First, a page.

Colorism in Hollywood and Our Homes
By now you've probably seen the exchange between Afro Latina singer, Amara La Negra and producer, Young Hollywood from Love & Hip Hop Miami. It was uncomfortable to say the least. After being questioned about her image and being told she needs to change her appearance the conversation ended with Amara storming out of the studio. I don’t know much about the music industry, but I can’t say that there are many Afro Latinas like Amara La Negra out there. I can’t even name one. Honestly, how can there be when the entertainment industry rejects Afro Latinas? I can’t even begin to imagine how I would have handled that situation where there is an implied power dynamic that puts Amara La Negra in a lesser position. Add the afro and "nutella queen" comments and the power imbalance only grows.
I am inclined to blame the music industry for its lack of initiatives to include diverse musicians. In the film and television world, Hollywood has very few diverse actors on screen. For anyone who likes numbers: Black characters had only 13% of Hollywood’s speaking roles in 2016, Asian characters had 5%, and Latino characters had 3%. Yet, these minority populations make up the most in box office sales. It is no wonder why box office sales were record high when films like Get Out and Hidden Figures were released – the audiences that make up most sales were finally getting films made about them.
The colorism problem within Latino communities is very real. I can recall times in my childhood when I would overhear my mother commenting on me and my sibling’s skin when were playing outside. We were warned to not be out in the sun or else our skin would get darker. It was as though being dark was a bad thing. When I would return to school in the fall, I would feel a wave of self-consciousness over me as I became more and more aware of my dark skin. Can I honestly blame my mother? Look at the faces on TV! I grew up trying to assimilate to American culture, listening to Britney Spears and watching Mary-Kate and Ashley movies. I was well aware that these entertainers were worlds different than me and shades lighter than me. I was well aware that people like me were not meant for the public eye. Not even the characters in the novelas were dark-skinned. They all had Eurocentric features, making a point that only these lighter faces with european features were allowed on TV.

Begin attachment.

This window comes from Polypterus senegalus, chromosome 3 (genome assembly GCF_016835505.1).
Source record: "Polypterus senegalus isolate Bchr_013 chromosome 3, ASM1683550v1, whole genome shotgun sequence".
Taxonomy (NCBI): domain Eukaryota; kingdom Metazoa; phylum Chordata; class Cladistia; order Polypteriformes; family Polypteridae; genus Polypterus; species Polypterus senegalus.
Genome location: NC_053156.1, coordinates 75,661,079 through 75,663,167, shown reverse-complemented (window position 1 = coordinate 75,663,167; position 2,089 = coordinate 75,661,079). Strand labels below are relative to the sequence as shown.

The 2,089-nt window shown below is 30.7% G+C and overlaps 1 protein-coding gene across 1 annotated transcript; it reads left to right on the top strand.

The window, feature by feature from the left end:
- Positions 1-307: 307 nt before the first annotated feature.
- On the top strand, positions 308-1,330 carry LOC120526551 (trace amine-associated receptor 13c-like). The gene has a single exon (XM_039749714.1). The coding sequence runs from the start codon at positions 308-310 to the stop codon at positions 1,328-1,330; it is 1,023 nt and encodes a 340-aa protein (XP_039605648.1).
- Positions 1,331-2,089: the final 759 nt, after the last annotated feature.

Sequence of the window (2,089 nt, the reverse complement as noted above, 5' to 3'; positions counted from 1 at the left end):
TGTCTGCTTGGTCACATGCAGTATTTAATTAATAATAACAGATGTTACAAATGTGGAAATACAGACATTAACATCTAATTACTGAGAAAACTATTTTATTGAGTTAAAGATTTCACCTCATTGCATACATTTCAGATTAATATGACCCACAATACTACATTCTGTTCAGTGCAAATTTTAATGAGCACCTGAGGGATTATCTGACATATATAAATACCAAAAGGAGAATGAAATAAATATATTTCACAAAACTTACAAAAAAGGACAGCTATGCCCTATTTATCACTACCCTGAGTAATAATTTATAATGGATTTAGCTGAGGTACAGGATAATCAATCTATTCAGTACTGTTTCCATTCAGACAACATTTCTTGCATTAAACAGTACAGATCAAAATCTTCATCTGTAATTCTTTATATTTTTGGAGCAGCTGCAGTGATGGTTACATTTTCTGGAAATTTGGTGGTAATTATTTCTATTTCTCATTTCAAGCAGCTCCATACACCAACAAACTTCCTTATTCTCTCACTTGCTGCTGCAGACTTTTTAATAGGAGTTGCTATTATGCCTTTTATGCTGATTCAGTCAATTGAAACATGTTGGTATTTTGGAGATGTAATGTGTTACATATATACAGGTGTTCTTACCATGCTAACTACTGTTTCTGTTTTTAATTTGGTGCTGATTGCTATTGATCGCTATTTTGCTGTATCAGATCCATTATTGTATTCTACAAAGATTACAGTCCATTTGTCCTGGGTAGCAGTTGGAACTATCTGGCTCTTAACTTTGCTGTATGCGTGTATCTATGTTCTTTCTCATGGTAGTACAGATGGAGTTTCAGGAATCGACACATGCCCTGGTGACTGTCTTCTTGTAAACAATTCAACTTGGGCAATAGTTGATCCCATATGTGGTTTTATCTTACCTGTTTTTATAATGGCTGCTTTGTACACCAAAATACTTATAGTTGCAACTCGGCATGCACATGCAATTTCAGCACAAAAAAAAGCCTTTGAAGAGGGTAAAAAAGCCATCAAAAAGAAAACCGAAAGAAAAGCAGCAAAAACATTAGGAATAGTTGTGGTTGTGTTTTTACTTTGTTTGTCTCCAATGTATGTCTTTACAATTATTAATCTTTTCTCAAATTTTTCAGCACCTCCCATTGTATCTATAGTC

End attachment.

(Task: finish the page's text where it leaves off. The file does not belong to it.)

I recently had a conversation with a director. She shared how she had trouble finding Latina actors, and those that she did find were light-skinned. I wanted to defend the dark-skinned Latinas. Can you blame us for not wanting to pursue a career where jobs are lacking? Where does a dark-skinned Latina summon the confidence to pursue acting for film or television when she grew up seeing very few people on screen who looked like her? Dark-skinned Latinas are too busy reconstructing their self-worth to go into an industry that will reject her for the way she looks. It doesn’t help when we see women like Amara La Negra going after their dreams only to be told their appearance is unacceptable.
Colorism is a problem within our own communities. We shouldn't be shaming the youth for their dark skin and shame on us for not trying to encourage them to go out and challenge the entertainment industry and Hollywood. When we grow up among family and culture that perpetuates colorism within the community and see this reinforced in the media we enjoy, it’s difficult to believe we can become one of those beautiful entertainers. Representation matters, but so does awareness within our own families and communities.